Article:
Ice Cream: You Know You Want It--Here's Where to Get It
Each year, Harvard students and administrators eagerly await the ego-stroking U.S. News & World Report rankings of the best colleges in the country. Harvard has been fortunate enough to lead in numerous categories, from student satisfaction to faculty caliber to academic rigor.
But U.S. News fails to rank a crucial category, and one that Harvard would also dominate: quality of local ice cream parlors.
Harvard is surrounded by world-class ice cream joints. At a university which is required by some ancient and sacred pact to serve ice cream with at least one meal a day, students still find the best offerings off campus. Blessing is piled atop cold, creamy blessing at such local establishments as Baskin Robbins, Emack and Bolio's, Herrell's, and Scoops and Beans.
In Cambridge, you will not find the 1990s equivalent of Hokey-Pokey--the cheap ice cream sold by street vendors until the 1920's at a penny a lump. The trend among Harvard Square vendors is to offer more expensive, home-made, gourmet ice creams.
The first stop of The Crimson Ice Cream Tour bucked that trend. Baskin Robbins, a 31-flavor American institution, managed--like the Au Bon Pain down the street--to dodge Harvard Square's ban on fastfood chains.
Baskin Robbins boasts three advantages over other local ice cream parlors.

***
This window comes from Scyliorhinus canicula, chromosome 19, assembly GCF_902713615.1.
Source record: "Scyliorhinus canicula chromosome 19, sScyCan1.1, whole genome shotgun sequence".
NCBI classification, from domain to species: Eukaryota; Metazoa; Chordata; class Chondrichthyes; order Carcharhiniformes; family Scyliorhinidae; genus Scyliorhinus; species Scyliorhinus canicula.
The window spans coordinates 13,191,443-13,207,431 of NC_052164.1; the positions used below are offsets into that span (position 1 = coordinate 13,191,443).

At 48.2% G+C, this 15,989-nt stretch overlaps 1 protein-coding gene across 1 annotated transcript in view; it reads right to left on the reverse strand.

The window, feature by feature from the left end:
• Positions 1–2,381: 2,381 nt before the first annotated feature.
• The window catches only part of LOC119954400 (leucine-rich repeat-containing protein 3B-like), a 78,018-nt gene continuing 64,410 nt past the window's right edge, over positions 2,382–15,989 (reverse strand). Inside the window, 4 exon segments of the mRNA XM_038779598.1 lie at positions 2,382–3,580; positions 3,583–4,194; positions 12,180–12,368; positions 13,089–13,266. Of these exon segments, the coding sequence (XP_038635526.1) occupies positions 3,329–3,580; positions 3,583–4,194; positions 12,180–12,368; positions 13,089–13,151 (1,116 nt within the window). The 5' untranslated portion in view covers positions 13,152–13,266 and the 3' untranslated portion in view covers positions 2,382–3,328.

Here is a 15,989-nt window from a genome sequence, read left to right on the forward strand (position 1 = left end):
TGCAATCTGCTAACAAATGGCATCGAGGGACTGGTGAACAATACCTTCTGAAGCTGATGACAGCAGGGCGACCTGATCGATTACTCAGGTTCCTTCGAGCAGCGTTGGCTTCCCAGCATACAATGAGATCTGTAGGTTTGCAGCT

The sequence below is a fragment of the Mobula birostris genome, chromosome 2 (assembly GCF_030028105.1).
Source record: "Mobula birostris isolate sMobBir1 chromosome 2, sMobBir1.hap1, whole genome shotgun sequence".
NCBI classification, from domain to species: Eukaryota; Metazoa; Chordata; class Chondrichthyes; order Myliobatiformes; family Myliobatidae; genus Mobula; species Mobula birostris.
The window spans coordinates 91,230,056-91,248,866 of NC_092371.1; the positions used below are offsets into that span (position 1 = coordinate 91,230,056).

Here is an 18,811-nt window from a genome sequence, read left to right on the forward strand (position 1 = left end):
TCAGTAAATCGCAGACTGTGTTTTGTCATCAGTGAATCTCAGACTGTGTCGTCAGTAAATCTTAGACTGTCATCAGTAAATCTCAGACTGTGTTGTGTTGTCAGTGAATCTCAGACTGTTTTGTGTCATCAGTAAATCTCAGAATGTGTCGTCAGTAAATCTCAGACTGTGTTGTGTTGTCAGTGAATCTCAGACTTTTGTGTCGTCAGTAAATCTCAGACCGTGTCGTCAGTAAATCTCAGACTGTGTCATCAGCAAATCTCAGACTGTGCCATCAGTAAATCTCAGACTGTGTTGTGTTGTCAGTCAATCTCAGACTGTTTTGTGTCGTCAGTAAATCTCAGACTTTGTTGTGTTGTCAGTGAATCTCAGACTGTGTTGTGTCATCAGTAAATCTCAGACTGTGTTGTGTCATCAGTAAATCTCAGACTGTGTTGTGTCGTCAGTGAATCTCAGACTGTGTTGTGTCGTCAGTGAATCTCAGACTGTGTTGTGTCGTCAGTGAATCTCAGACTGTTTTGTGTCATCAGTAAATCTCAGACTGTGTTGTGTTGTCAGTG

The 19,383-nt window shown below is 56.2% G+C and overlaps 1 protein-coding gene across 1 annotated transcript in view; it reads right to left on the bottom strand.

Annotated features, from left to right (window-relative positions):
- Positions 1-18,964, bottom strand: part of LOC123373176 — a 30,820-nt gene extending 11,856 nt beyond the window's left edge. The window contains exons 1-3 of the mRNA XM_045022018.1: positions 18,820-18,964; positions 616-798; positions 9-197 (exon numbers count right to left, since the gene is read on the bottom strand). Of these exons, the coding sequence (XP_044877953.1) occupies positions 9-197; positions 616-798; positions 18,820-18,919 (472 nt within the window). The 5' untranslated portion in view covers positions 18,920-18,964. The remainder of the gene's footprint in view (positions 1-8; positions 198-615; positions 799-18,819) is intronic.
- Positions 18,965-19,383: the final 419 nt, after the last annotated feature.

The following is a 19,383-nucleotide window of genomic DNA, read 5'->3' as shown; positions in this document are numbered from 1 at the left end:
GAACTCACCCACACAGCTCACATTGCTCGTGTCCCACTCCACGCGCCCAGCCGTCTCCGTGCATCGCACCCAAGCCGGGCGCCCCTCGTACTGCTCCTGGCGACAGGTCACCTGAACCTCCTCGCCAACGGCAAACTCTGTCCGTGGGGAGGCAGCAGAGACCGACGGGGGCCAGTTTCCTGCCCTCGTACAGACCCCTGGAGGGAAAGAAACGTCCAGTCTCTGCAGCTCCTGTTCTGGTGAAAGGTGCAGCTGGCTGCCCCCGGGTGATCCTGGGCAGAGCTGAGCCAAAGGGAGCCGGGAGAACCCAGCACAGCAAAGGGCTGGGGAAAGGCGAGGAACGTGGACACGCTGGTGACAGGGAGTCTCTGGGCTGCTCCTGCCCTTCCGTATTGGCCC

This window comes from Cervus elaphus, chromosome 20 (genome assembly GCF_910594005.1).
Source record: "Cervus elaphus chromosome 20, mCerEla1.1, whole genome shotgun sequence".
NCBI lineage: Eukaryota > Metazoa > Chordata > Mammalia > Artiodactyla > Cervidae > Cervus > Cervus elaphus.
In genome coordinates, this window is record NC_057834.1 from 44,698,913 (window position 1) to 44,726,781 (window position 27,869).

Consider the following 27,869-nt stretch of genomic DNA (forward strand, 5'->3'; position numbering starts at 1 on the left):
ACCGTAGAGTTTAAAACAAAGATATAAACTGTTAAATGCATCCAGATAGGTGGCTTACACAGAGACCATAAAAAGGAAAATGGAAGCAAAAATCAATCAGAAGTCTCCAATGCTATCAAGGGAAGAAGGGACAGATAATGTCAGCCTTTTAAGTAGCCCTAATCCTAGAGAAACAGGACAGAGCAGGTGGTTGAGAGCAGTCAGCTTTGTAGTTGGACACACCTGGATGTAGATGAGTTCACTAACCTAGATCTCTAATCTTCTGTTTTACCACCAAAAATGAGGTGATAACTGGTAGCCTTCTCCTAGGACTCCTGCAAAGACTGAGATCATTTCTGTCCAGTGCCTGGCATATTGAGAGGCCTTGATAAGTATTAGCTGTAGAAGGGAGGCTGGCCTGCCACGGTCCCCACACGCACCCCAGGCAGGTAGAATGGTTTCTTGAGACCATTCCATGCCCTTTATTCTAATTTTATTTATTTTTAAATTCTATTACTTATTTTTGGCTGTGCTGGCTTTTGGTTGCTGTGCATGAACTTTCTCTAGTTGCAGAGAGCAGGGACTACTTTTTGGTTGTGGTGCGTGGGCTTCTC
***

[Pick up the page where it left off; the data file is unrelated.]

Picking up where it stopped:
First, its proximity to Harvard Yard makes it the most convenient stop for yardlings.
Second, a Dunkin' Donuts shop opened last year within the parlor (behind the same counter, in fact), so students torn between going out for ice cream and going out for coffee can--like the hero of a Miller Lite commercial--do both.
Third, chocolate lovers take note: Baskin Robbins devotes eight ice cream flavors--more than a quarter of its selection--to the exquisite fruit of the cocoa bean.
The next stop on The Crimson Ice Cream Tour was Herrell's, for many the Mecca of the ice cream pilgrimage. Herrell's is famous (and it is famous) for two reasons.
First and foremost, the Dunster Street parlor serves world class ice cream made on site. Popular flavors include Cookies 'N Cream and the oh-so-rich Chocolate Pudding. Herrell's offers a relatively small variety--only 15 or so ice creams to choose from--but the gourmand should return to sample every flavor.
The second source of Herrell's fame is its unique atmosphere. The classy, reserved exterior gives way to a far-out inside. Painted to look like the sea floor, Herrell's contains an old vault remodeled to resemble the inside of an aquarium. Visitors seeking the total Herrell's experience must eat in the vault, which can easily accommodate eight deserters but often seats many more.
Third on the tour was Scoops and Beans, located across from the Crimson Sports Grill on JFK Street. Like Herrell's, Scoops offers topquality homemade ice cream. But Scoops offers even more varieties, and in more daring flavors, such as red bean and orange chocolate.
Scoops also triumphs in other non-traditional areas, such as softserve frozen yogurt and sorbet. Even diehard sorbet skeptics will come around after a taste of Scoops' homemade guava sorbet.
Last on the tour was Emack and Bolio's, a New England chain popularized on Cape Cod.
A short walk up Mass. Ave. from the Square, Emack and Bolio's is by far the most convenient parlor for students living in or near the Quad.
Emack and Bolio's boasts some of the richest chocolate mousse ice cream in Cambridge, and its espresso fudge is well worth the walk.
However, if bargain ice cream is what you seek, an ice cream truck parks next to Dunster House at the intersection of DeWolfe St. and Memorial Drive every Sunday of the summer.